Comparisons to Convenience Store Woman are perhaps inevitable, but mainly because this is a Japanese novel about a woman who rejects what's expected of her (career-wise, at least). Kikuko Tsumura's narrator and plot don't bear much resemblance to Sayaka Murata's. Another obvious reference is Temporary (same setup, much more surreal), but I was most reminded of meandering, oddly charming novels of modern life such as Everybody Knows This Is Nowhere and The New Me.

I received an advance review copy of There's No Such Thing as an Easy Job from the publisher through NetGalley.

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Profile Image for Tim.
477 reviews660 followers
June 22, 2021
A young woman walks into an employment agency and requests a job that has the following traits: it is close to her home, and it requires no reading, no writing – and ideally, very little thinking. She's had a complete burnout after her previous job and just wants something that doesn't feel like work at all. Something she can go to and leave without putting much effort into. We follow her over the course of five jobs; from mundane to bizarre.

Though it is a novel, it does have a short story feel because of the structure. Each section of the book covers one job, and each one introduces us to a new cast of characters for our lead to interact with. I honestly was really enjoying this from the start. I found the first job interesting, the second a delightful bit of possible magical realism, the third extremely entertaining and the fourth darkly fascinating. I was about ready to give it four or possibly even five stars as I was just enjoying it all around. Then the final job hit and had it been a short story collection I would have given that section one… maybe two stars if I was being generous. I didn't find the cast of that section interesting (in contrast I loved most of the characters we were introduced to in the other jobs), I found the main focus of the job tedious, the mystery aspect boring and the end a bit on the preachy side.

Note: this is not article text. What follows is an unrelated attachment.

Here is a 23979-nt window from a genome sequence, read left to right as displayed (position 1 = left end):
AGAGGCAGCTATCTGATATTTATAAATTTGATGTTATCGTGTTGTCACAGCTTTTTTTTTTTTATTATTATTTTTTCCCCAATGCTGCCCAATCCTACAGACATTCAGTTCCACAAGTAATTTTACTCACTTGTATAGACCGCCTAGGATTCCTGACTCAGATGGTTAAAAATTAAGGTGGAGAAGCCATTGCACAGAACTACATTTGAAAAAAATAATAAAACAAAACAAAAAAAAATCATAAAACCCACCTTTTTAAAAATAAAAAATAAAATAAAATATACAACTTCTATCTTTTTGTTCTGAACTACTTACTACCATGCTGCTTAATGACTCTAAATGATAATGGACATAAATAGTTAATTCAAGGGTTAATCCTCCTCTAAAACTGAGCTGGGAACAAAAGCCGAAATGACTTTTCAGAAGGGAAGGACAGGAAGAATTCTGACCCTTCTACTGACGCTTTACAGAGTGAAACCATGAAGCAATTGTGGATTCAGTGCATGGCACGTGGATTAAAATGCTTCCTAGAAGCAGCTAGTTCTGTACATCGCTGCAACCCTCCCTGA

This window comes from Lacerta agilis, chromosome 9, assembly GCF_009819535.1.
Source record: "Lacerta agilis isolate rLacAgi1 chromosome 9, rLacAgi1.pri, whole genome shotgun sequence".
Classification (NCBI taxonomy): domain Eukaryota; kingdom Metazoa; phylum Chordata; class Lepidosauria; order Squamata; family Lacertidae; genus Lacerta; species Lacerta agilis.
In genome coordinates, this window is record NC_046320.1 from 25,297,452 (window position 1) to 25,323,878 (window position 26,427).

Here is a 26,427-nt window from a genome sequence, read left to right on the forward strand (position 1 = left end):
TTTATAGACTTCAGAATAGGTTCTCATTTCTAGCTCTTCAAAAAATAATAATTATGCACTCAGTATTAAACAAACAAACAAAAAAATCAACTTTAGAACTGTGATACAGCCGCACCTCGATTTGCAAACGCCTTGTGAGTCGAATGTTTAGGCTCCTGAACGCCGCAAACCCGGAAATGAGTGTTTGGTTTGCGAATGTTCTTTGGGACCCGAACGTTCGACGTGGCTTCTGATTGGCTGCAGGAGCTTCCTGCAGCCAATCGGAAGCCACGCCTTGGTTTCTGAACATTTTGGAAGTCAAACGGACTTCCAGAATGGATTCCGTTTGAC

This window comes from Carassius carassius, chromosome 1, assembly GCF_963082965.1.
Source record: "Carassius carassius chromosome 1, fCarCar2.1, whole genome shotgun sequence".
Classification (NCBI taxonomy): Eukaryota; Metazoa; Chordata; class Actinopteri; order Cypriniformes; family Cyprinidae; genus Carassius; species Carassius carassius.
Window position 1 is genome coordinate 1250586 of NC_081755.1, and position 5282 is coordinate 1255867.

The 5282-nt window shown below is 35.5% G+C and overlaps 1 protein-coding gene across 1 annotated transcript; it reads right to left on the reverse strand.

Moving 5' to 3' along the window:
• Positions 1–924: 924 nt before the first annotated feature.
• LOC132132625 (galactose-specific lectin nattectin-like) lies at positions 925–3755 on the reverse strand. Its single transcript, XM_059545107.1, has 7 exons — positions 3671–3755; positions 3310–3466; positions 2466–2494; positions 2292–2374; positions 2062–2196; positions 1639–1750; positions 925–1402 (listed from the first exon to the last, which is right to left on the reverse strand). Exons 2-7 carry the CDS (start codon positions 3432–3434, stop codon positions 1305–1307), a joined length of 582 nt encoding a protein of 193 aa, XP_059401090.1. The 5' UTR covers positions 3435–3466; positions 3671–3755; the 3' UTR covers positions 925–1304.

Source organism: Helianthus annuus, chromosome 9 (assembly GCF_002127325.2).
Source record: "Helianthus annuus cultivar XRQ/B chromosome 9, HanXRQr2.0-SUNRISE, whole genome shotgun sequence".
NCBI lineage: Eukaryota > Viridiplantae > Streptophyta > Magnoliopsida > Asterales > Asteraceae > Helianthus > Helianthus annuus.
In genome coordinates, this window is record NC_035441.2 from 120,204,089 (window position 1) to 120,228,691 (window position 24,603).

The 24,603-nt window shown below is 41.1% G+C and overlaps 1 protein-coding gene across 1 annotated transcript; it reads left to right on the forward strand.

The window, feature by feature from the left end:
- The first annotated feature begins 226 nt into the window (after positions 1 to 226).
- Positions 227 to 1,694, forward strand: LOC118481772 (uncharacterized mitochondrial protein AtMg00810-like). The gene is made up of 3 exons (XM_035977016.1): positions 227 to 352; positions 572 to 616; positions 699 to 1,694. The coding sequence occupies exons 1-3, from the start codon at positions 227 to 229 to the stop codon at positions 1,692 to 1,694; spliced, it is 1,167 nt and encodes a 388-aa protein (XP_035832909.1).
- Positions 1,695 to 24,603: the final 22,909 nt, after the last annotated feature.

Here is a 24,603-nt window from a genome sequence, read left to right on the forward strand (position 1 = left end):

The book is very readable and an easy going sort of read. It's not a book I would care to analyze as it really is just the sort of thing I'd read to relax and turn off my brain just a bit. It's a book that at times feels like it's about nothing in particular and has little in terms of "action" going on… but it's consistently enjoyable (until that last job) and was always holding my interest. It's not a book I can recommend to everyone, but I do not regret my time with it. I only wish that last job was more interesting, then it could have had a much higher rating. Still, with the four jobs prior to that last, it still gets a 3/5 stars.
Profile Image for Henk.
875 reviews
February 13, 2023
Reads like a breeze but I didn’t feel that the five loosely connected stories, of people being in general nicer than one imagines upfront, added up to something more in this novel
Accepting those ups and downs, choosing to take on difficult jobs - that’s what life is about.

I feel the first story was actually not really needed (or doesn't resonate with the rest of the book) which is a shame because the deadpan tone and sarcasm in that part was my favoriet while reading. Like:
Walking back down the corridor it occurred to me that ‘We’re counting on you!’ and ‘You should rest!’ were actually contradictory messages, and a lump formed in my throat. Which did she really mean? Or did she mean neither?

Kikuko Tsumura her book reminds me of My Year of Rest and Relaxation from Ottessa Moshfegh, it features a burnt out young woman, not sleeping this time but looking for an easy job (I wanted a job that was practically without substance, a job that sat on the borderline between being a job and not). We are taken along bizarre jobs, like surveillance job on an author (apparently no GDPR in Japan), where the main character is like a jibakurei, a ghost bound to its place in observing someone’s life.

The second story about a recording job for local adverts in a small town buss service is sweet and slightly magical, with a wholesome end to it. And this continues for the rest of There's No Such Thing as an Easy Job, it might be seen as a commentary on women being all part-timers and in menial jobs, but to be fair everything is quite okay for the protagonist.
The cracker wrapper job is really interesting for me as an auditor, again something that in all fairness I think would be outsourced in any Western company. It sounds amazing anyway, I don’t get why she wanted to move on from that.